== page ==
David Climer: Have the Titans evolved into the Raiders?

8:23 AM, Jan 4, 2013   |    comments
Tennessee Titans
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Commentary by David Climer, The Tennessean

Maybe we should start calling them the Tennessee Raiders.

Day by day and season by season, our local NFL organization is starting to resemble the aimless, pointless, playoffs-less way Oakland meandered along as Al Davis grew older and (How do we put this delicately?) more eccentric.

Since Davis is no longer with us and Oakland has begun to make sensible management and personnel decisions, the Titans have replaced the Raiders as the NFL punch line du jour. And Bud Adams, at age 90 and three years removed from his notorious double-finger salute at LP Field, has replaced Davis as the league's (Delicately, please) most eccentric owner.

Granted, Bud does not meddle in daily operations like he once did. But he still makes the call on big-ticket decisions like hiring Mike Munchak as coach two years ago and retaining him after a 6-10 season that included six losses by three touchdowns or more.

The uneven oversight of the organization was highlighted earlier this week by Bud's decision to fire Mike Reinfeldt. Our Titans beat writer Jim Wyatt believes the root of Bud's displeasure with Reinfeldt is based on the pursuit - or lack of serious pursuit - of Peyton Manning back in May.

It seems that Reinfeldt is perceived as not acquiescing immediately and completely to Bud's desire to do whatever it took to convince Manning he should sign with the Titans.

When Manning ended up in Denver, Bud held a grudge. The depth of that grudge boiled to the surface on Monday when Reinfeldt was fired, less than a year after he was elevated from general manager to senior executive vice president/chief operating officer.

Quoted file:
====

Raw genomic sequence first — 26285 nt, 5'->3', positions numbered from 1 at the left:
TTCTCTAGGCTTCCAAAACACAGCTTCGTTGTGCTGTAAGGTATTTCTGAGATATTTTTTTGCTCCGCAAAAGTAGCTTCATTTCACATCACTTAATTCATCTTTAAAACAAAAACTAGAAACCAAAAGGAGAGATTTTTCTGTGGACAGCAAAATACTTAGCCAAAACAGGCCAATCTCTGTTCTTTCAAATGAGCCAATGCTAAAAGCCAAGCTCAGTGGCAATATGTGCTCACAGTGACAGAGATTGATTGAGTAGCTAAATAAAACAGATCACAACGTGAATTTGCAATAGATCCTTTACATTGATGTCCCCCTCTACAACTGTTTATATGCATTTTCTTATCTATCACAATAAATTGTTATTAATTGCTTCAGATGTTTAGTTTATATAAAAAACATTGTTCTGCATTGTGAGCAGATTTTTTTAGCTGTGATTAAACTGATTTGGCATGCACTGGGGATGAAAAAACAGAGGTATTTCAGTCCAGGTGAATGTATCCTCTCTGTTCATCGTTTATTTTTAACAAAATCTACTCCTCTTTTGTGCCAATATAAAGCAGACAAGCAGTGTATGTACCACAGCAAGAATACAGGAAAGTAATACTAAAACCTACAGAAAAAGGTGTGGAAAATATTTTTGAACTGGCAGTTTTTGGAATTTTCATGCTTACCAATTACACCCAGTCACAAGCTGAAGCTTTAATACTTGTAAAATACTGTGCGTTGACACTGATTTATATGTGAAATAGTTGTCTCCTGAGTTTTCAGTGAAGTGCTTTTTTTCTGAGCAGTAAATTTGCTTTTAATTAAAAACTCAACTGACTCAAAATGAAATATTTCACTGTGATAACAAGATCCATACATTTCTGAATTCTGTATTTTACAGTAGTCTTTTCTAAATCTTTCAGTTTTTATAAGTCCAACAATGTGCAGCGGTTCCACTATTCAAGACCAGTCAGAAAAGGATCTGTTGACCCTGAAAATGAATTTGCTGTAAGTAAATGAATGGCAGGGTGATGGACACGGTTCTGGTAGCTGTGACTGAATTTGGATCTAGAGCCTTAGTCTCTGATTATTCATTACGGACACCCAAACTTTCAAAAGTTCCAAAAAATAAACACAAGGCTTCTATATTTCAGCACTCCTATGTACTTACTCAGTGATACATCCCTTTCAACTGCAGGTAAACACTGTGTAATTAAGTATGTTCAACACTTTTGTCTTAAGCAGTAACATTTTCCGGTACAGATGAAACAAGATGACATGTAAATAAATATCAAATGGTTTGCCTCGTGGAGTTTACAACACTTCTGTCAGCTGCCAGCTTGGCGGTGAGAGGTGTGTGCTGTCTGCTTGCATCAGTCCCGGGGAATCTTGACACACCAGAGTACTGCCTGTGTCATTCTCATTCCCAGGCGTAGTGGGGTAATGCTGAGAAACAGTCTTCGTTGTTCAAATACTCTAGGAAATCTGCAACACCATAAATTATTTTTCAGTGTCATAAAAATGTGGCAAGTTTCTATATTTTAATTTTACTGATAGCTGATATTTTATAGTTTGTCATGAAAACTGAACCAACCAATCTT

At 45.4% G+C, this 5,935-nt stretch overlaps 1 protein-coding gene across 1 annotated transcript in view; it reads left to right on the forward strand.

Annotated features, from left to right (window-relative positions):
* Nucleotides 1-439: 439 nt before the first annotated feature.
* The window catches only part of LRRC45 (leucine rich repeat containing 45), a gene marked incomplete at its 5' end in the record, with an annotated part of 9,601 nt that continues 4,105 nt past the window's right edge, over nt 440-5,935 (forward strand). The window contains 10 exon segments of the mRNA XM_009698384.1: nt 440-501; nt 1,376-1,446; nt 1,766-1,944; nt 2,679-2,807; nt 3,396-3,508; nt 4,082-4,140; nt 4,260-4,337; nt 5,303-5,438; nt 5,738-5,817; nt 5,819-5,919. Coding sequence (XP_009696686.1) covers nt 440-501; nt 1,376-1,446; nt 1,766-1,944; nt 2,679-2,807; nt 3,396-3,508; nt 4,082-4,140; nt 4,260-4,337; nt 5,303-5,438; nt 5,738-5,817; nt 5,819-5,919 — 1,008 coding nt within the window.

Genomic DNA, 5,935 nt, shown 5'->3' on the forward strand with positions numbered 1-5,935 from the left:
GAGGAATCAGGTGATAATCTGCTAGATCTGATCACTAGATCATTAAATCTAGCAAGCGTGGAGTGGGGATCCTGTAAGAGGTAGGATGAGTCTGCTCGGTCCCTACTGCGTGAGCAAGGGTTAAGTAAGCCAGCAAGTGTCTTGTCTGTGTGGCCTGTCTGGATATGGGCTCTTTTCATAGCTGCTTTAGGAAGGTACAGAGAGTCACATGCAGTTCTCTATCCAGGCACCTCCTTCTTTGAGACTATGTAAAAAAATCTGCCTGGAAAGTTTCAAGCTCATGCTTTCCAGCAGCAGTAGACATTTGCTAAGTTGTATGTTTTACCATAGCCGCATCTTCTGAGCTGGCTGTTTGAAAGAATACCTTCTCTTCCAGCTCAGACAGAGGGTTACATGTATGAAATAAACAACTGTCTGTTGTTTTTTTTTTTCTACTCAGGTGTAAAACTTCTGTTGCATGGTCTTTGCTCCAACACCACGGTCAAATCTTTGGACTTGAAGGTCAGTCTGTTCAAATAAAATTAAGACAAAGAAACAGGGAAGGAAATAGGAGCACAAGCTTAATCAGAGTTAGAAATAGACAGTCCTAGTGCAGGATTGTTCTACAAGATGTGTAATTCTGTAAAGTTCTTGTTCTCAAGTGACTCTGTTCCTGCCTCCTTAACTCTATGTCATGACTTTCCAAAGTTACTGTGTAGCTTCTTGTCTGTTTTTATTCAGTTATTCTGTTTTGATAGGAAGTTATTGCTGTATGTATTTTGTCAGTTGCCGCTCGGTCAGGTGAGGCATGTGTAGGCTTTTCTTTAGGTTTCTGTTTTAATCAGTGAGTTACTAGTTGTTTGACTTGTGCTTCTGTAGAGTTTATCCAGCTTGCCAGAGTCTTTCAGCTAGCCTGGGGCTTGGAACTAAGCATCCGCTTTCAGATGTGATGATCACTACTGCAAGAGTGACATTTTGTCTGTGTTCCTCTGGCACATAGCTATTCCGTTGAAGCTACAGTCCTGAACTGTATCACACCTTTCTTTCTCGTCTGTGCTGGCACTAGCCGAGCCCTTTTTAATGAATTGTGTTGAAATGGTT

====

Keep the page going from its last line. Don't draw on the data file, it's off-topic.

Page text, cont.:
Here's a thought: If Bud was so upset with Reinfeldt over any bungling of the Manning matter, why did he wait 10 months to show his displeasure? He should've fired him on the spot for insubordination.

Look, I was never Reinfeldt's biggest fan but he's just another scapegoat here. It's no different than when Mike Munchak fired offensive coordinator Chris Palmer with five games left in the season. Palmer may not have been the solution, but he certainly wasn't the problem.

Likewise, Reinfeldt is getting blamed for circumstances beyond his control. While he may not have jumped to action quickly enough to suit Bud, the bottom line is Manning was never going to sign with the Titans. Manning identified a much better situation in Denver, where he immediately connected with Broncos executive John Elway, a Hall of Fame quarterback.

Would the Titans have been a better team with Manning this season? Absolutely. But would Manning be quarterbacking a team that has won 11 straight games and has home-field advantage throughout the playoffs if he had signed with the Titans? No. The team has too many holes.

While we're at it, don't blame Reinfeldt for the Titans' spotty drafts since his arrival in 2007. In the first four drafts on his watch, then-Coach Jeff Fisher had the final word on personnel matters, including draft picks. It was Fisher that coveted second-round pick Chris Henry and third-rounder Paul Williams in '07 and third-round pick Rennie Curran in '10, among others.

After Fisher left town, Reinfeldt ran his own draft board in 2011 and scored four current starters with the first four picks that year. Ruston Webster took over last year's draft after Reinfeldt was kicked upstairs.

But back to the current state of Titans management: Is this a billion-dollar NFL enterprise or a mom & pop shop? With only two playoff appearances in the last nine years, this is an organization in sore need of new ideas and fresh blood. Promoting familiar faces from within does not prompt change.

As the Titans are relegated to the role of spectators for the fourth consecutive postseason, we are left to wonder if things are going to get significantly better anytime soon. Based on the current state of the program, the best characteristic a Titans fan can have is patience.

Lots of patience.

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